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I have no problem with ticketing sleeping CTA riders

Personally, I have no problem with the police ticketing sleeping CTA riders.

Sleeper_bent_over Tribune columnist John Kass doesn't like it. He's made a big deal about it in the last two days in his column. Police ticketed a sleeping rider recently, he had his day in court, and the city dropped the charges. That's fine too.

But the fact is, there's a law on the books against sleeping on the CTA. It's illegal. Personally, I would love love LOVE to see more cops on the trains and buses ticketing riders for doing illegal things, like sleeping and blocking seats while they sleep, eating and making a mess of it, smoking, and playing the shell game.

When I was interviewing CTA President Ron Huberman, I suggested to him that the normally worthless Securitas guards should board the trains and ticket riders for all of the above.

What do you folks think?

Comments

I find it fruitless ticketing people who sleep. While it may be law, a majority of the sleeping folk are either (a.) employed individuals who ended an entirely long shift or (b.) homeless folks that won't even have the funds to pay for an issued ticket.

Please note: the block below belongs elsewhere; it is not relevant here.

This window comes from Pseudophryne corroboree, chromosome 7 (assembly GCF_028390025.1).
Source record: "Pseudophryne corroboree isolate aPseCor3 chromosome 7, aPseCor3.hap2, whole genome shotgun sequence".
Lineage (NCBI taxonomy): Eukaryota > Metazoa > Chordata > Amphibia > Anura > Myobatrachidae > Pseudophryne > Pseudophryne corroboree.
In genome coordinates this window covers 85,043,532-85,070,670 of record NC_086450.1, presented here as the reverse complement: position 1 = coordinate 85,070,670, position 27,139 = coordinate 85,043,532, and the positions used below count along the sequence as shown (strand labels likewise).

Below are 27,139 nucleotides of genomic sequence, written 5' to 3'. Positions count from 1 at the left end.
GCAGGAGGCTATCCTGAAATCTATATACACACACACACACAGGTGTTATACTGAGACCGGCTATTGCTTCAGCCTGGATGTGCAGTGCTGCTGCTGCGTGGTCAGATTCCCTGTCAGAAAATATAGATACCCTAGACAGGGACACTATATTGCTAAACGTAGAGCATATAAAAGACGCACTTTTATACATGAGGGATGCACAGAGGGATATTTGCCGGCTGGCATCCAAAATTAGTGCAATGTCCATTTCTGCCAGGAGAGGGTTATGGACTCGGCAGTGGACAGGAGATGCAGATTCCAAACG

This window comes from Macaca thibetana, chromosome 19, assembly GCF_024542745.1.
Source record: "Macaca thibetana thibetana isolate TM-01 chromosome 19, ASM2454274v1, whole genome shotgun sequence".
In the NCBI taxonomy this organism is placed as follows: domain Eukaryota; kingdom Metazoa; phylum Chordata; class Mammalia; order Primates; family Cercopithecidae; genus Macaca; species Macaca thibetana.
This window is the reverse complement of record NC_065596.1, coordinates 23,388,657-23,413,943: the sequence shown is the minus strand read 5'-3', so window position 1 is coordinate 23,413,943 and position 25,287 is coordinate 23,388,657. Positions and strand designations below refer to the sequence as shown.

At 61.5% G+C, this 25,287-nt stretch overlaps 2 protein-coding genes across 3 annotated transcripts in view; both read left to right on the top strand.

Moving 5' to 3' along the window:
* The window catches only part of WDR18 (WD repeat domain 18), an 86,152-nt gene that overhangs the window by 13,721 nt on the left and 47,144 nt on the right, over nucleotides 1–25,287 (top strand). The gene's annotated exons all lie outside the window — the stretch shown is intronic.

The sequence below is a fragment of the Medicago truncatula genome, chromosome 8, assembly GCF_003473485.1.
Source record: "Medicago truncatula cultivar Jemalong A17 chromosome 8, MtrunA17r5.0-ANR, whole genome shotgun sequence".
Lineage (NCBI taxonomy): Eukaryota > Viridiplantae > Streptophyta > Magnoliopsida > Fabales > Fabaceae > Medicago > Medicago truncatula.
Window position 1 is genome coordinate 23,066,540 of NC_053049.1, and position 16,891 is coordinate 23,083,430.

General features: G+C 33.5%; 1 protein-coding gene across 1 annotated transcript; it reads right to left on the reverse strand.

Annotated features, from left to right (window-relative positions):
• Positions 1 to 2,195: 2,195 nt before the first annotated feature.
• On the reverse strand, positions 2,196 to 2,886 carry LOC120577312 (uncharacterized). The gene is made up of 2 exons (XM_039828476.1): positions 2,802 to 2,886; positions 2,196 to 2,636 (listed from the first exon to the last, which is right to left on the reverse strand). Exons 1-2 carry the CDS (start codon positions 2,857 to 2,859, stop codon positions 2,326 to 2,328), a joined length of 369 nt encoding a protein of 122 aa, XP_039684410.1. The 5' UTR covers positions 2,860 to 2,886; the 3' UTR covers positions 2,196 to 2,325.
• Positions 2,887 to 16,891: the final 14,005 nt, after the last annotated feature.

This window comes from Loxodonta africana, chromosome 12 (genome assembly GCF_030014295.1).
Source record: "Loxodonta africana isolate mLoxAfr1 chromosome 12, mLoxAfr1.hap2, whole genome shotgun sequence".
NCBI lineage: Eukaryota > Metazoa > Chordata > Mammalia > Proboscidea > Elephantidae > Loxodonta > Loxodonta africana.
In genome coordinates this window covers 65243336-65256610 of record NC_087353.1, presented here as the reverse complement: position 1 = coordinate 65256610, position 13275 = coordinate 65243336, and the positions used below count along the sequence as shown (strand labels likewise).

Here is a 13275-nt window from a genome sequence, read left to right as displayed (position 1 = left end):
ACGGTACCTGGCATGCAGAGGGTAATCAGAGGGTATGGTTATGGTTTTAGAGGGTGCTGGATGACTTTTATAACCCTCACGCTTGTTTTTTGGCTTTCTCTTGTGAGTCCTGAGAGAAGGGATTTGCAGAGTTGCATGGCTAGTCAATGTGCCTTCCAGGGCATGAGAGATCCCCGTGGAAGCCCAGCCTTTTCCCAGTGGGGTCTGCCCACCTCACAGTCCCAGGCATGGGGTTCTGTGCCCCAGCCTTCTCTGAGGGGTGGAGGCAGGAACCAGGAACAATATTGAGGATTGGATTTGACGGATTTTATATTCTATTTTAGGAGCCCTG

Half the people I see sleeping on the train are before work or after leaving the office. The other half encountered are homeless folks in the middle of the night, many that don't trust the services provided by the city through shelters or are simply unwilling to partake in what may be available. Regarding the homeless, ticketing just ignores the problem.

And forget about Securitas enforcing the rules. When they're not strangling their malnurished dogs, they're either making social calls on their mobiles, sleeping themselves, or partaking in a cigarette on the platforms/cars. I feel just as safe on he CTA without them.

Is there a ticket for talking really loudly on your cell phone on the CTA? I would like to see that enforced.

I have a hard time seeing how my dozing off because I am a sleep-deprived working mom, sitting in one seat, leaning against the window, is possibly detracting from the riding experience of thousands of others. I'd rather see people sleeping than talking about their sex lives on their cell phones.